Support for adults with congenital heart disease
Heather West, Adult Congenital Heart Disease Specialist Nurse at Guy’s and St Thomas’ Hospital in London, talks to our Senior Cardiac Nurse Emily McGrath about the support that is available for adults with congenital heart disease.
What support does your service provide for adults with congenital heart defects?
Patients receive lifelong care. We have a dedicated team of cardiology consultants, surgeons, specialist nurses, cardiac physiologists and admin staff, supported by outpatient clinic nurses and ward nurses.
Patients have our details and know they can contact us at any time with their concerns, however small
We provide regular outpatient appointments, the frequency of which depends on the individual’s condition and the consultant’s advice. Patients also have our details and know they can contact us at any time with their concerns, however small.
We assess patients for psychological issues through a small questionnaire. The consultant sees the results and asks GPs to refer to local support as required. In future, we are looking to have a psychologist within our team.
We have nurse-led pre-assessment clinics for patients being admitted for surgery or other treatment. This allows us to spend time with the patient and their family, carrying out an assessment, performing routine tests such as chest X-ray and blood tests, and answering questions.
What happens when people transition from a children’s service to an adult service?
We work closely with the Evelina Hospital. When a patient there is reaching transition age (any time from 14 to 18) they are invited to a ‘transition clinic’ with their paediatric cardiologist, one of the adult congenital cardiologists and one of our nurses with a specialist interest in transition.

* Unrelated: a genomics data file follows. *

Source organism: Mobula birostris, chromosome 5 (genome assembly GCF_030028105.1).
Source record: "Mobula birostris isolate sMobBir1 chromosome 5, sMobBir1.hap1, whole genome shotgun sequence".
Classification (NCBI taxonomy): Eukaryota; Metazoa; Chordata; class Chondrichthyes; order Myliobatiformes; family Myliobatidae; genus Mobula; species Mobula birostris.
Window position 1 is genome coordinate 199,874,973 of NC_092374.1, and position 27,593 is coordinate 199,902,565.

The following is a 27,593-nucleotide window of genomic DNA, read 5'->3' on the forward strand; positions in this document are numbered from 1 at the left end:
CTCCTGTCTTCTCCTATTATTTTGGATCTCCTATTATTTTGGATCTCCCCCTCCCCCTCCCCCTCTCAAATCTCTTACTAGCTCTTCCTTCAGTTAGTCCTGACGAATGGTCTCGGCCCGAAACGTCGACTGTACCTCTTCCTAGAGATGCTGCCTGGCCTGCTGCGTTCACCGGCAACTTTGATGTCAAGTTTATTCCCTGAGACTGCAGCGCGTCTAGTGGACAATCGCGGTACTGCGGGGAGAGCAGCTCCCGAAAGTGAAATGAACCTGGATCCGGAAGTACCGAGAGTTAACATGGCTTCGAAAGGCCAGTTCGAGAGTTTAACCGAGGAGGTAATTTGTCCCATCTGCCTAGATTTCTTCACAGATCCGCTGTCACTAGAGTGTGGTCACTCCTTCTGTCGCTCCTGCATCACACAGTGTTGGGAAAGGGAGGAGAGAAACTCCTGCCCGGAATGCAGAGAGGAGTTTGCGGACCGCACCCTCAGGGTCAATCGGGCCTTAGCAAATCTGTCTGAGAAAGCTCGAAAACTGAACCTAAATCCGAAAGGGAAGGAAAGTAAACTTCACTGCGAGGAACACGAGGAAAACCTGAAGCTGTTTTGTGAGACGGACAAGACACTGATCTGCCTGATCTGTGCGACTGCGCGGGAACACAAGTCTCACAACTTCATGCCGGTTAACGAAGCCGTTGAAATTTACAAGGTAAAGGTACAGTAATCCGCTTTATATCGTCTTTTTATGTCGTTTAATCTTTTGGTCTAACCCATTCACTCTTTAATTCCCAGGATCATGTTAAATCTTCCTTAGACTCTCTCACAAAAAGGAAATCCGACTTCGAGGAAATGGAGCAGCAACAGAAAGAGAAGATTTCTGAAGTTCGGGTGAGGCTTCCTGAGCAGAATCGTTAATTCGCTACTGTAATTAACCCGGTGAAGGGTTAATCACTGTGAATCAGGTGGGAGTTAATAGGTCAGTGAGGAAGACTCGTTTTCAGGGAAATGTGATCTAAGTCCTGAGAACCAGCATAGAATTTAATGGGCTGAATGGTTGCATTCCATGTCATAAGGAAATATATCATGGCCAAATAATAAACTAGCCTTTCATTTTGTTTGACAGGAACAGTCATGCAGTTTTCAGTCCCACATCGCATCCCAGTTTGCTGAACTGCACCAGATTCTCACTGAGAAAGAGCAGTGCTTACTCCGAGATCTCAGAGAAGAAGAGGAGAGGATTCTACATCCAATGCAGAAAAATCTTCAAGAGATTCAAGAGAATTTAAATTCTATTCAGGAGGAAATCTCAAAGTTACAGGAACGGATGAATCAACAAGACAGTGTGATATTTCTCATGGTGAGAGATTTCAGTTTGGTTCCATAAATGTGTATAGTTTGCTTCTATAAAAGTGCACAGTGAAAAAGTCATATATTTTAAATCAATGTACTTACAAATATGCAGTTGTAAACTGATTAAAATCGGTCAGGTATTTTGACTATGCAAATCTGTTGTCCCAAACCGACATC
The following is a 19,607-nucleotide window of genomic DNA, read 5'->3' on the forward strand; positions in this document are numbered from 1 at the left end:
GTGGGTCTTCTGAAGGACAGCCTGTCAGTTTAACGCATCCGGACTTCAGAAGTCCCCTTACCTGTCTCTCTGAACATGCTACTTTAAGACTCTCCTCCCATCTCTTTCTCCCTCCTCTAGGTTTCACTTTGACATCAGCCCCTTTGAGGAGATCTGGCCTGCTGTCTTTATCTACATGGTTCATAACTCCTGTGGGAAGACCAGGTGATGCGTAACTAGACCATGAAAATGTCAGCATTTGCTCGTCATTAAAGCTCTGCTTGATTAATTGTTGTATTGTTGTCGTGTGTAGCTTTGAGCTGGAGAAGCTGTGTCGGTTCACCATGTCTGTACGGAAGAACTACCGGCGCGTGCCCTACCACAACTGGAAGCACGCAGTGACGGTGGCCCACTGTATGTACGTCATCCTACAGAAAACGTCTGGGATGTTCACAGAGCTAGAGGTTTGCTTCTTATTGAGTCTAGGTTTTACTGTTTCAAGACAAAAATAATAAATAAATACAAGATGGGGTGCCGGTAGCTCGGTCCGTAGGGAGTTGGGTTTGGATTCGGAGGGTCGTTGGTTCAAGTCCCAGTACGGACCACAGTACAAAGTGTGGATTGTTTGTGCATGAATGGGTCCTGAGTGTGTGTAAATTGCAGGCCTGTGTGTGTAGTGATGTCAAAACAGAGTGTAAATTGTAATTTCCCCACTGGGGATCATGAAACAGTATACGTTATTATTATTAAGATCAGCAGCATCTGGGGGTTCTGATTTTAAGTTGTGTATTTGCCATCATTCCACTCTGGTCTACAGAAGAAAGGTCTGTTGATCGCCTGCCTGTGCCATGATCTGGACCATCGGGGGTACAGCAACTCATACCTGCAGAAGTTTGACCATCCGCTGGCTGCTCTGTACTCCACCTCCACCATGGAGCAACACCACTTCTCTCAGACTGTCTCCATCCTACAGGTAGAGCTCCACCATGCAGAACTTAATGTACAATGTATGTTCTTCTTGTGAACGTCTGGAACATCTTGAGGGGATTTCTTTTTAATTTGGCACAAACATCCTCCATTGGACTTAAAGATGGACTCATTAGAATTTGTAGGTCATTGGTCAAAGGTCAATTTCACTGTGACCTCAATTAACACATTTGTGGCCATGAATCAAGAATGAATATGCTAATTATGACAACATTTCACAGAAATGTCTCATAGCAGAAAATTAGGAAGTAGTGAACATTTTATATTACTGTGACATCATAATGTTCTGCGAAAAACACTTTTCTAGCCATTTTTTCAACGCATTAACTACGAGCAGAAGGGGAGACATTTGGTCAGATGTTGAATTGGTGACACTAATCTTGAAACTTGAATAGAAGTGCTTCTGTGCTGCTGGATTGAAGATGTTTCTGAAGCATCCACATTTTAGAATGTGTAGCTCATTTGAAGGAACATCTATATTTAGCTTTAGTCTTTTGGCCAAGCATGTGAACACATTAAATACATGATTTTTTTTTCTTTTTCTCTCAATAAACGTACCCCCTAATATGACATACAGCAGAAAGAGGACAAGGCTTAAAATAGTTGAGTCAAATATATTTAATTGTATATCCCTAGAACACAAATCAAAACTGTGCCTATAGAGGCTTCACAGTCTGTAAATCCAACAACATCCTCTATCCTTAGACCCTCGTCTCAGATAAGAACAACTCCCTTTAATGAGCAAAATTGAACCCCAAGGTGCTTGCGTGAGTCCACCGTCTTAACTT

We organise very informal transition days. Speakers talk to the patients and families and answer their questions.
During this clinic, the patient and family meet the adult team, and the transition nurse explains more about the set-up, service and team at the adult clinic. Consultations include an explanation of existing care and treatment and what may be required in the future.
There’s also information about family planning and career options, and lifestyle issues such as alcohol, piercings, tattoos and smoking. It’s about helping the young person become more independent and better understand their condition.
A patient may attend one transition clinic or several. It is very individual. We also organise very informal transition days, held on a Saturday. Speakers, including a consultant psychologist and an adult patient, talk to the patients and families and answer their questions.
Do you offer extra support later, such as when patients are thinking about starting a family?
Pregnancy is a subject that is discussed in many consultations. If a patient is planning on starting a family we encourage them to tell us so we can organise tests to see how their heart is performing pre-pregnancy. We may need to change medication before they conceive, and we run cardiac obstetric clinics where we provide pre-pregnancy counselling.
During pregnancy your heart has to work harder, so if you have congenital heart disease you may need extra assessments during pregnancy. We try to avoid unplanned pregnancies, so we always give advice about contraception.
Do you see differences between people diagnosed as children and those diagnosed as adults?
When a diagnosis comes later in life, it can be more of a shock. Sometimes it is a question of whether the patient can manage their diagnosis and lifestyle change (if needed). It’s important that we reassure them that they can still lead a good quality of life.
Are specialist grown-up congenital heart (GUCH) disease services available in all parts of the country?
They are not available in all hospitals. There are a number of specialist centres in the UK. This does mean some patients travel a long way for their appointments. Many are happy to do this, but if appropriate we can refer a patient to a centre closer to their home.
Support for young people with a heart condition
The BHF’s [email protected] programme is a support programme for 13–18-year-olds who are living with a heart condition. Through our website, social media, booklets and an events programme, we provide support and opportunities to meet other young heart patients. We are now extending our support programme so young people over 18 can continue to be members and benefit from our tailored information, events and support.